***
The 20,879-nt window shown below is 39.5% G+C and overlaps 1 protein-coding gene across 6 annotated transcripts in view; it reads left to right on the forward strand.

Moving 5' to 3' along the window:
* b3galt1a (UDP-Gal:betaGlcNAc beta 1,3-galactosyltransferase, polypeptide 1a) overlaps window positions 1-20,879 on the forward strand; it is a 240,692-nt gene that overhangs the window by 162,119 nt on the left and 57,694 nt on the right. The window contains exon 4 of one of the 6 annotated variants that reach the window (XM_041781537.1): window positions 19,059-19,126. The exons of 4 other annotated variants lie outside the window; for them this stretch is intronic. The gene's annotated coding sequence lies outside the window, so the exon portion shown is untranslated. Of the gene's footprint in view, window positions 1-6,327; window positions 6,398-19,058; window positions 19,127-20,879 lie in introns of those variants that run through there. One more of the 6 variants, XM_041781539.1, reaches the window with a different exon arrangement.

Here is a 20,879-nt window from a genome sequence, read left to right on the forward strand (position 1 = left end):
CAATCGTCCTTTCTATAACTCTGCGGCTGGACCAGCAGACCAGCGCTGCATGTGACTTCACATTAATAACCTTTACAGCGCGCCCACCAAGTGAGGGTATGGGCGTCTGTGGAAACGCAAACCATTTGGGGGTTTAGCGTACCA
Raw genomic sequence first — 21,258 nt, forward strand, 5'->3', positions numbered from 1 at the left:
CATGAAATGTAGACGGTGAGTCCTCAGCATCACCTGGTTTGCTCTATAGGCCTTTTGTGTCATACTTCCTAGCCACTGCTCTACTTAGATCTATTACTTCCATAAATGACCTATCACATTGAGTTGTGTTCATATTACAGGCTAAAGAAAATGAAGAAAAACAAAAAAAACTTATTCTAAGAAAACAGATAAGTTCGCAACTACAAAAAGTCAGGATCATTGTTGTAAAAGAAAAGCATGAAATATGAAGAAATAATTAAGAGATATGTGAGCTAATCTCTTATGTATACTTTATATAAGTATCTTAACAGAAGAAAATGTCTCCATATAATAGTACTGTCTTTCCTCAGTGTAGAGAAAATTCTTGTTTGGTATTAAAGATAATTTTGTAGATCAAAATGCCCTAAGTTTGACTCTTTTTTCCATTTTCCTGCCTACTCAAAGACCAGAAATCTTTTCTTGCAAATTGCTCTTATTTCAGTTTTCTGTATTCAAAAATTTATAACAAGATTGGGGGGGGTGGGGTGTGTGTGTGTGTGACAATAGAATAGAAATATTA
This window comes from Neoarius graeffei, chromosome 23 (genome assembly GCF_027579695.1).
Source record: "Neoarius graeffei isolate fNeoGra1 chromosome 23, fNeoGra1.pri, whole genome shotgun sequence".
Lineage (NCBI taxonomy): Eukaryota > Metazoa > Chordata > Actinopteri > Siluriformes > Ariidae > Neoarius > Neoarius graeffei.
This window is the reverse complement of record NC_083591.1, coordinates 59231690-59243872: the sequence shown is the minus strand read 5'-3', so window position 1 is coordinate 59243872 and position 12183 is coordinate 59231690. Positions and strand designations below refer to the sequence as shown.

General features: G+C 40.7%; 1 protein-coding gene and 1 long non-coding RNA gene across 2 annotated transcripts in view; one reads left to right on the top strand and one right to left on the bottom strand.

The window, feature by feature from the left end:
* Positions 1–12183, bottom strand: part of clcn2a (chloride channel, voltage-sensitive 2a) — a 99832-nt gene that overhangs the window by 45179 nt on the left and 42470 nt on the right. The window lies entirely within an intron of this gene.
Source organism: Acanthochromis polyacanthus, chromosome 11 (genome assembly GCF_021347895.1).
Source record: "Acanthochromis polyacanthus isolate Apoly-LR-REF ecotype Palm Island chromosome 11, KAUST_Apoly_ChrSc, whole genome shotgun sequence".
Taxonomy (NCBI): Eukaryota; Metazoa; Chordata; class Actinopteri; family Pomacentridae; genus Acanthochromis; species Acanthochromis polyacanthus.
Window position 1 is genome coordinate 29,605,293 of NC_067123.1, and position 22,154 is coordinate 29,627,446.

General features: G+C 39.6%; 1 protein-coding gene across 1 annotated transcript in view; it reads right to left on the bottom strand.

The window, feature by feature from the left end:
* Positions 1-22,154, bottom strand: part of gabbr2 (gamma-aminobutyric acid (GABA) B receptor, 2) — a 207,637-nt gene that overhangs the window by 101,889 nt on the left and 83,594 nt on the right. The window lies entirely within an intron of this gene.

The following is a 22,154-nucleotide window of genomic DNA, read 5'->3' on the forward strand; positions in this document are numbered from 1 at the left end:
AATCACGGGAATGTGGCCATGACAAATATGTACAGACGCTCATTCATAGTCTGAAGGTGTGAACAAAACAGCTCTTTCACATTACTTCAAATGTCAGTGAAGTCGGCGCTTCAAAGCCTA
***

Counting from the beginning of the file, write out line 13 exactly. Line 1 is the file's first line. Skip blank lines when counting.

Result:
The window, feature by feature from the left end: